A new Collaborative Research Center will start in July with a total funding of nearly 14 million euros, headed by the German Institute for Experimental Biomedicine in Würzburg. The aim is to decode the complex and insufficiently understood functions of platelets, the so-called thrombocytes. The scientists hope to use these findings to gain new insights into platelet research which allow better treatment of conditions such as heart attack, stroke, acute lung failure and cancer.
Emerging platelets (white arrows) are buded off by their progenitor cells, the megakaryocytes. Here the cytoskeletal components tubulin (green) and actin (red) and the nucleus (blue) are colored.
"Thrombocytes do much more than to stop bleedings and to cause heart attacks," explains Professor Bernhard Nieswandt, Director of the Institute for Experimental Biomedicine, supported by the University Hospital Würzburg (UKW) and the Rudolf Virchow Center for Experimental Biomedicine of the Julius-Maximilians-Universität Würzburg (JMU), Germany.
"Recent studies have suggested that there are very complex interactions between the smallest blood cells and various inflammatory processes, cellular defense mechanisms, innate immunity, the maintenance of vascular and organ functions and the development of tumors." According to Professor Nieswandt a more detailed knowledge of the underlying molecular mechanisms is central to a better understanding of diseases such as stroke and acute respiratory failure.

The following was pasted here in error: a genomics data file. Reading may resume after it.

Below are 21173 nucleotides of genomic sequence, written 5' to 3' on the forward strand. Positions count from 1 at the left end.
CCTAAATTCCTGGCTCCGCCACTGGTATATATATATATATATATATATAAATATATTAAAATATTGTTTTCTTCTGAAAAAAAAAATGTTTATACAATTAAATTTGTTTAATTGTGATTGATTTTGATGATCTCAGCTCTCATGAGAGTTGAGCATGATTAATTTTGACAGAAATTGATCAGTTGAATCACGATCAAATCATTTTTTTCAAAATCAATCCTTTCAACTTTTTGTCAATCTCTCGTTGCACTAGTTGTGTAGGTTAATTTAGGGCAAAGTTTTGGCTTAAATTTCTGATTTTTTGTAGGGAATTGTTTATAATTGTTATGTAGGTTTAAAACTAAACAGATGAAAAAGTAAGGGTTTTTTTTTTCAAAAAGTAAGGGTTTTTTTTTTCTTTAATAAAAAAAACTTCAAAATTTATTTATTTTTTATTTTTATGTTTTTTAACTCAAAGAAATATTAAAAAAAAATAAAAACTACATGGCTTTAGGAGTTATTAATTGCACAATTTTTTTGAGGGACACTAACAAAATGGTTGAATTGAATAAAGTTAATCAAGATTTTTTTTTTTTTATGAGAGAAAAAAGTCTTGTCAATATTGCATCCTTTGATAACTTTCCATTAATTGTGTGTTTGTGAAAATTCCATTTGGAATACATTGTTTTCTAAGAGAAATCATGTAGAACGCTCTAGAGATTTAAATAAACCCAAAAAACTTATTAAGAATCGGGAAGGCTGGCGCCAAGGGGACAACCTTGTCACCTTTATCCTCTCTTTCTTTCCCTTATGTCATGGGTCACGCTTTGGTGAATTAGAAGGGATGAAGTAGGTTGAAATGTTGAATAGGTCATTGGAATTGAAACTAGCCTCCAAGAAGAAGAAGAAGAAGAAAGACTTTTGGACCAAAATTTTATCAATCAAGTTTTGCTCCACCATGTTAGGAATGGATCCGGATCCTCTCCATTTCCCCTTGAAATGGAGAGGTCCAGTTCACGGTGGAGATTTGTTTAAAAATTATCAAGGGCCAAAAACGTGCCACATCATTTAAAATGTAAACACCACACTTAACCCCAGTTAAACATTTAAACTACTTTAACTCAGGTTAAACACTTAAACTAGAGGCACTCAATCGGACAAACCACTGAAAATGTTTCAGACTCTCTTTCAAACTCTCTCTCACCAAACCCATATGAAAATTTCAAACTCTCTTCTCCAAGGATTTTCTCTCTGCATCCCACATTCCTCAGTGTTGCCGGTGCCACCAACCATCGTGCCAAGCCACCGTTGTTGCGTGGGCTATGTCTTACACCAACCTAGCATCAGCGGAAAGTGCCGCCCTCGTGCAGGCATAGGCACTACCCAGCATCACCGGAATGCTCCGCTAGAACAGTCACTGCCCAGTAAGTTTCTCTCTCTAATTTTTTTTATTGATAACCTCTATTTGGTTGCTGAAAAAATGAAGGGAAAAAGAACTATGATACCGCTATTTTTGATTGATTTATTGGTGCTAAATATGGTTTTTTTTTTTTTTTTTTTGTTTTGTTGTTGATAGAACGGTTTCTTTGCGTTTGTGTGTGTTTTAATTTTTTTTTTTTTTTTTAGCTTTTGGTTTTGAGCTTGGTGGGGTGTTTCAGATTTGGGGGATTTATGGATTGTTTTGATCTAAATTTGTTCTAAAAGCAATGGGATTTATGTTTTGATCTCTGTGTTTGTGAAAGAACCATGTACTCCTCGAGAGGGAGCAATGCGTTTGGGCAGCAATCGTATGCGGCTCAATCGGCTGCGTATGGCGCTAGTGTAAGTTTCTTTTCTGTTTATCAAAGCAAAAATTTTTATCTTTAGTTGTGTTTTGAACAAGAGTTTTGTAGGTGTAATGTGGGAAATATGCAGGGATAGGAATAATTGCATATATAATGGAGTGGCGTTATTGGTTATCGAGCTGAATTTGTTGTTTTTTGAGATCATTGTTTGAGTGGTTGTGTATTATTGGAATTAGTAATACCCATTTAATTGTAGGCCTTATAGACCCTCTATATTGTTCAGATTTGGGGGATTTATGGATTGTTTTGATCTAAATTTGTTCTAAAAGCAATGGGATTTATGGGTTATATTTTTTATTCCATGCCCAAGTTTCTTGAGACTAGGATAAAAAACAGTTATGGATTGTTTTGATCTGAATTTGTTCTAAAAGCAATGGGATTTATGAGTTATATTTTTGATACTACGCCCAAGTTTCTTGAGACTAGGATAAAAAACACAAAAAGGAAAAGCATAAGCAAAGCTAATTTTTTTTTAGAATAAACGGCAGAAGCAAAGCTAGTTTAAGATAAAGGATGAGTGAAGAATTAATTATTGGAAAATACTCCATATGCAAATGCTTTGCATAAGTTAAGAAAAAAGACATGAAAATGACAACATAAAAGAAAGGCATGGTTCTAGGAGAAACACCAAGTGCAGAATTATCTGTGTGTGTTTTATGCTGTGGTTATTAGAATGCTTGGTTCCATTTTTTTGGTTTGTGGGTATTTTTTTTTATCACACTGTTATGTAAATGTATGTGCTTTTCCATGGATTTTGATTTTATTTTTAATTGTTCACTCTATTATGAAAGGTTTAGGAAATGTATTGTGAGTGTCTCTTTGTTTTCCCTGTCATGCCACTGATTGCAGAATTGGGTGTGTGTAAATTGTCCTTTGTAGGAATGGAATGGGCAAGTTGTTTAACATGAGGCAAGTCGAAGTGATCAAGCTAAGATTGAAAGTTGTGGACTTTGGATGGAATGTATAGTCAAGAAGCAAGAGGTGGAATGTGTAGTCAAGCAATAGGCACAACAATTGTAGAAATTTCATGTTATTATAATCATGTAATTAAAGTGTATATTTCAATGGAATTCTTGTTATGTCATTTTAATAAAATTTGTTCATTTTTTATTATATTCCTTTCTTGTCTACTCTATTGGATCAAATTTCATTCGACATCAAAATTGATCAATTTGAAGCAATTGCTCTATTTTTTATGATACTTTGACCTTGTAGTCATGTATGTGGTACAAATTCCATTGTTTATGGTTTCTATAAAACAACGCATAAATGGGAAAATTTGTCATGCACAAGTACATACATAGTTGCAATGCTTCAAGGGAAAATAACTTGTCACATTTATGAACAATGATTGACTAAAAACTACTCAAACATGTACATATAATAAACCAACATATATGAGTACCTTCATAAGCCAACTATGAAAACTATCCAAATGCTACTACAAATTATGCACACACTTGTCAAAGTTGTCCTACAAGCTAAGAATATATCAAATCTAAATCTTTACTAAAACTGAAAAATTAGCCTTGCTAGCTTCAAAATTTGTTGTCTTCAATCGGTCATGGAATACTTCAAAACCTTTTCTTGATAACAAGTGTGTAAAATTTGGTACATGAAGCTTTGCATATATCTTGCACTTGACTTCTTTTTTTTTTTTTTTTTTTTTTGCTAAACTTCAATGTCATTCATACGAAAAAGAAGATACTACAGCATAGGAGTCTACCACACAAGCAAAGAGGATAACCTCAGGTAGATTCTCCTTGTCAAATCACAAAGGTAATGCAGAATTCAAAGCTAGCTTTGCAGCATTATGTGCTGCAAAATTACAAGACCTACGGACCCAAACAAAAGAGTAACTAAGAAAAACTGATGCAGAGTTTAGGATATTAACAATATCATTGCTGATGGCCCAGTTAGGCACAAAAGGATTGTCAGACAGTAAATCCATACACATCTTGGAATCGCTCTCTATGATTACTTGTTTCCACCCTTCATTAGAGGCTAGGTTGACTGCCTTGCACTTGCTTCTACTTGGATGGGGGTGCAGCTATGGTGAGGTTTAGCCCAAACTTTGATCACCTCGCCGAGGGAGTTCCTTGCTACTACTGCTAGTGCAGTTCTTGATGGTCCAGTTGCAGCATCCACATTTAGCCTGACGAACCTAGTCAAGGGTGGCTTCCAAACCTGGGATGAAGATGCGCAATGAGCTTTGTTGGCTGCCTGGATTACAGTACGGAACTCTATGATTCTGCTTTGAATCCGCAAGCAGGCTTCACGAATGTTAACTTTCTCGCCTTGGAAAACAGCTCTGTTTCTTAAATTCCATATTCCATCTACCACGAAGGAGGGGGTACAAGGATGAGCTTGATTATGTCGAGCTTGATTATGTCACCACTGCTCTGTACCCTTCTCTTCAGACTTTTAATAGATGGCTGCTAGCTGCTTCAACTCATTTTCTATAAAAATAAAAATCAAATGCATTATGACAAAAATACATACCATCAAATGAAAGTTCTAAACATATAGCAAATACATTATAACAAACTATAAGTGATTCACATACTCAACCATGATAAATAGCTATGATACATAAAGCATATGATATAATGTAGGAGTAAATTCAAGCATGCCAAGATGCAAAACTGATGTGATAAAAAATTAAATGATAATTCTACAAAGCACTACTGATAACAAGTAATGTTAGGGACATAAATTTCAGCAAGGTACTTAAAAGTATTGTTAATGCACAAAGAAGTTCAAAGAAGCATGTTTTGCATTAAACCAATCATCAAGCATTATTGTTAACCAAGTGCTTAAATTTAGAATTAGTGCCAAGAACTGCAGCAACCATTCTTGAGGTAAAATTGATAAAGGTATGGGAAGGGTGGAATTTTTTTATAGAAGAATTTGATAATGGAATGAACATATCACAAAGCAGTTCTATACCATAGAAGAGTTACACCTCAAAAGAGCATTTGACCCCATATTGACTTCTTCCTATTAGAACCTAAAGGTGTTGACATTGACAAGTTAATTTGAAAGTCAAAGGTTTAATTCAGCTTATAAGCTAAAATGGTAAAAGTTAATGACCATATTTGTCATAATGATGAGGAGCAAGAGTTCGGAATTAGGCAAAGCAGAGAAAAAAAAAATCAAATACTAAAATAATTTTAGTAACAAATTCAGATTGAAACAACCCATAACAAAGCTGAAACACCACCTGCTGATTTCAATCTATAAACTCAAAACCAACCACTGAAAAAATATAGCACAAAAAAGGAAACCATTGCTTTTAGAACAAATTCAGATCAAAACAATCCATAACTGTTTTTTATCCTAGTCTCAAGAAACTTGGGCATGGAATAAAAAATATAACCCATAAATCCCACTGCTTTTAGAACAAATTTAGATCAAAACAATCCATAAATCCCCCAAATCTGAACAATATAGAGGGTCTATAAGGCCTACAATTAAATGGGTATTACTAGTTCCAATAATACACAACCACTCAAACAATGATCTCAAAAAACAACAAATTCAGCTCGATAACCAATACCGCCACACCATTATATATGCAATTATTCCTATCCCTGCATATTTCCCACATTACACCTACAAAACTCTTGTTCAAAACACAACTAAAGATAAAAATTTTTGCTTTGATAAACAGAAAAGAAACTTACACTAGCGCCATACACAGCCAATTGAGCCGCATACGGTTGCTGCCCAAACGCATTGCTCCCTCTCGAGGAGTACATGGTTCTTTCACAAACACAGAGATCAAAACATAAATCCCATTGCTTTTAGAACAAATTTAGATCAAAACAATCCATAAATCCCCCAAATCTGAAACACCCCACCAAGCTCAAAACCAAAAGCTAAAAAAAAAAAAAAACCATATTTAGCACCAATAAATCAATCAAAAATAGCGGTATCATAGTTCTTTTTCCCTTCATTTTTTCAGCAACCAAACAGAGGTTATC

"The very pronounced translational character that unites basic researchers with clinicians is one special strength of our network", emphasizes Professor Nieswandt and specifies: "We are positive that our newly gained basic findings will quickly lead to novel treatment concepts for a whole series of Diseases that have not previously been seen in the context of platelets. "
Prof. Dr. med. Georg Ertl, Medical Director of the UKW, says proudly with regard to the reputation of the location: "The DFG reviewers confirmed with this grant approval that Professor Nieswandt and his team are among the world elite in fundamental platelet research. Research for our patients is one of our outstanding duties."
Scientists from the Greifswald University Hospital and the Dortmund Leibniz Institute for Analytical Sciences (ISAS) are also involved in the new Collaborative Research Center. The interdisciplinary research group combines molecular genetics, in vivo disease models, high resolution microscopy, in vivo imaging, systems biology, translational approaches and clinical research.
Each day, around 100 billion platelets are produced from giant progenitor cells in the bone marrow of a healthy person, circulating in the bloodstream for about ten days. Their best-described function is to control the vessel wall for injury, sealing it if necessary in order to prevent uncontrolled blood loss. If uncontrolled thrombus formation occurs, platelets can form large aggregates, big enough to lead to life-threatening vascular occlusions such as in the case of a heart attack or stroke.
MEDICA-tradefair.com; Source: Rudolf Virchow Center of the Julius-Maximilians-Universität Würzburg